ESTHER MSETEKA, Lusaka
CIVIL society organisations (CSOs) in Zambia have called on Government to remain resolute on the new mining tax regime as the decision will positively impact the countryâ€™s economic growth.
In a statement yesterday, Zambia Centre for Trade Policy and Development (ZCTPD) executive director Isabel Mukelabai observed that if properly implemented, the tax regime has potential to increase revenue collection needed for delivery of essential public services and alleviating poverty.
The call follows an Alternative Mining Indaba held alongside the Africa Mining Indaba in South Africa.
CSOs that attended include Action Aid, Zambia Caritas, ZCTPD, Council of Churches in Zambia, the Catholic Diocese of Ndola, the Catholic Diocese of Solwezi and Diakonia Zambia.
Others were Green and Justice, Jesuit Centre for Theological Reflection, Oxfam Zambia, Publish What You Pay, Zambia Joint Country Programme of Norwegian Church Aid, Danish Church Aid and Christian Alliance, and Zambia Tax Platform.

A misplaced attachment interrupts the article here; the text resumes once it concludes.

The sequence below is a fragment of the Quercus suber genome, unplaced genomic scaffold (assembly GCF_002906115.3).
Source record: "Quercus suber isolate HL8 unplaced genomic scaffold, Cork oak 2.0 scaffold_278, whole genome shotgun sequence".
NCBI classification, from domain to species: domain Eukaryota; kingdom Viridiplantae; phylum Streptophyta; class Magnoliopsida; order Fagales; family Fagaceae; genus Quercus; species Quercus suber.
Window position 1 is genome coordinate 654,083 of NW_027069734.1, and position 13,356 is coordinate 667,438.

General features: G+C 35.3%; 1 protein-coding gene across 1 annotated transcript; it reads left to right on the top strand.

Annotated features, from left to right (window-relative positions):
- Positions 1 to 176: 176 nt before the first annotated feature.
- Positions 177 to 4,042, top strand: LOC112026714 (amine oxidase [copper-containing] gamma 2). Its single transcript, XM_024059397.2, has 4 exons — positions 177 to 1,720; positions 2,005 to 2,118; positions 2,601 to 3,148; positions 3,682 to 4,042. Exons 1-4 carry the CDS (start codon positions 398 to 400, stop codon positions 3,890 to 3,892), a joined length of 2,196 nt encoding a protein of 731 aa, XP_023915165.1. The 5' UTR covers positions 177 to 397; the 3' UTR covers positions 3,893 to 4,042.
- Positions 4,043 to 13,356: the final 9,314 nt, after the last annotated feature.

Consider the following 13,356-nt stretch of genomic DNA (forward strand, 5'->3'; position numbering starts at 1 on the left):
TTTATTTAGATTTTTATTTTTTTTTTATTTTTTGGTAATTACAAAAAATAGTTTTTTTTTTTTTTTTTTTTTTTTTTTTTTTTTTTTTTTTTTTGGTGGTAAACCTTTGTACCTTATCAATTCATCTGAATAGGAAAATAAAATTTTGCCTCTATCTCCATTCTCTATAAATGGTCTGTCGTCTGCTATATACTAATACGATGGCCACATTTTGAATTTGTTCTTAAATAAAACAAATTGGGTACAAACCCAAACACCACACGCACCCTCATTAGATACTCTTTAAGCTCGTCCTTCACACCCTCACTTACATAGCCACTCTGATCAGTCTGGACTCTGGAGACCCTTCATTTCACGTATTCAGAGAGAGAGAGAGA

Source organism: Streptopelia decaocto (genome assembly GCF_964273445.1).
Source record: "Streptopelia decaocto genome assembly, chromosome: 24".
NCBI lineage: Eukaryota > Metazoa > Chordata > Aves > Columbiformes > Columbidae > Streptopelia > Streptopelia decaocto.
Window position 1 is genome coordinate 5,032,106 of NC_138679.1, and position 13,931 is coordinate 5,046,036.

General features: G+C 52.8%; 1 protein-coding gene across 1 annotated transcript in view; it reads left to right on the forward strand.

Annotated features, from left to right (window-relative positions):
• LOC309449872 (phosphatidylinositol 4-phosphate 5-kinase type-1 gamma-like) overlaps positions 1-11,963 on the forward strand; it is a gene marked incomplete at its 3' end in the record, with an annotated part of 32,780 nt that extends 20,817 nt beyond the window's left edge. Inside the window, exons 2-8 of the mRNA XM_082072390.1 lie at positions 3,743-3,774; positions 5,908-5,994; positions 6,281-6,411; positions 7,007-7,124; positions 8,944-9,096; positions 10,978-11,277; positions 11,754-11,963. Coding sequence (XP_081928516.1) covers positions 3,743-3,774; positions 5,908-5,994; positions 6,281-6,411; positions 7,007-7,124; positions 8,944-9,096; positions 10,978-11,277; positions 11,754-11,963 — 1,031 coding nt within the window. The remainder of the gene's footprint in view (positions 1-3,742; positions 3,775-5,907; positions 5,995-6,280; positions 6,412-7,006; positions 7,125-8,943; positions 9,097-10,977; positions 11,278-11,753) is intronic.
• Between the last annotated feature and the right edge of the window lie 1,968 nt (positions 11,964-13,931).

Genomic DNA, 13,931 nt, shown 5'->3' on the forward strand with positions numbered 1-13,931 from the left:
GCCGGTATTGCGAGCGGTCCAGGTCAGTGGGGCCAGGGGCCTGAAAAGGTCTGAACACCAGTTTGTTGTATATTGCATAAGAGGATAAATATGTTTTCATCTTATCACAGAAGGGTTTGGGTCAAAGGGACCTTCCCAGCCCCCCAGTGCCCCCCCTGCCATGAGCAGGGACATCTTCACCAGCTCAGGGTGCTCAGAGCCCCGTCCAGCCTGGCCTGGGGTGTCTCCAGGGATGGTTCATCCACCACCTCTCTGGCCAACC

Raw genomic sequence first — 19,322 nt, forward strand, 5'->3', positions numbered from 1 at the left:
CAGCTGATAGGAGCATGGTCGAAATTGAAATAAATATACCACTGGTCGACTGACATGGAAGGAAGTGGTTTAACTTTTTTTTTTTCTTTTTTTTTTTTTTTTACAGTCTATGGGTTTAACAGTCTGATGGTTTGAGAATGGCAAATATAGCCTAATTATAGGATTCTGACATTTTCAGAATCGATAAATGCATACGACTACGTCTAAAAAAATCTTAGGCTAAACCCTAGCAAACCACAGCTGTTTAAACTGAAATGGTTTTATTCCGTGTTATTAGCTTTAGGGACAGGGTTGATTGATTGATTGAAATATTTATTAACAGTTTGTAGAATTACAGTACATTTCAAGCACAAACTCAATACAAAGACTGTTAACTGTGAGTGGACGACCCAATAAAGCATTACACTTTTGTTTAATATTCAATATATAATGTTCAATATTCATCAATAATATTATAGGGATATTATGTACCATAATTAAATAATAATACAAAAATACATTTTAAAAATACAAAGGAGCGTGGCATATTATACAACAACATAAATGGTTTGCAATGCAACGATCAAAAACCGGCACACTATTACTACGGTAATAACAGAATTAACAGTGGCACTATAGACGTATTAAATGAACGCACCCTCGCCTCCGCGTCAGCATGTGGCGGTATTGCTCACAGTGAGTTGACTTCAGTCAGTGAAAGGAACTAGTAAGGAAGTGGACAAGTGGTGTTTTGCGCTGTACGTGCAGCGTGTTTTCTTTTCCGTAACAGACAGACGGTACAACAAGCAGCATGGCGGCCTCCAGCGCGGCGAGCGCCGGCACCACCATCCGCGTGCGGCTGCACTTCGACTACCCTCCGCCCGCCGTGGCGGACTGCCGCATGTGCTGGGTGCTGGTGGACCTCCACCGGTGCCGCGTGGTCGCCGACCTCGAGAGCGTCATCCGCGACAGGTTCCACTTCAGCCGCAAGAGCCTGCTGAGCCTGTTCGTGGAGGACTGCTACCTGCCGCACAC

The CSOs note that misreporting by mining companies on basic data such as the final destination for Zambian minerals makes it difficult for the country to realise benefits from its natural resources.
â€œThe CSOs from Zambia [that] gathered at the Alternative Mining Indaba observe with great concern the arm-twisting tactics by mining companies in Zambia aimed at pushing Government to retract the recently introduced mineral royalties,â€ she said.
Ms Mukelabai said threats by mining companies to downsize and lay off staff have been made by the companies over the last three years.
â€œAs we continue to celebrate our golden jubilee, it is imperative that citizens support progressive intentions by Government to finance development through enhanced domestic resource mobilisation and curbing illicit financial flows as pledged by President Lungu during the just-ended African Union heads of state summit in Ethiopia,â€ she said.
Ms Mukelabai urged mining firms to be more transparent as this will form the basis of any engagement with Government.
She said without transparency, it is difficult for the country to trust and appreciate the intentions of the mining companies.
ESTHER MSETEKA, Lusaka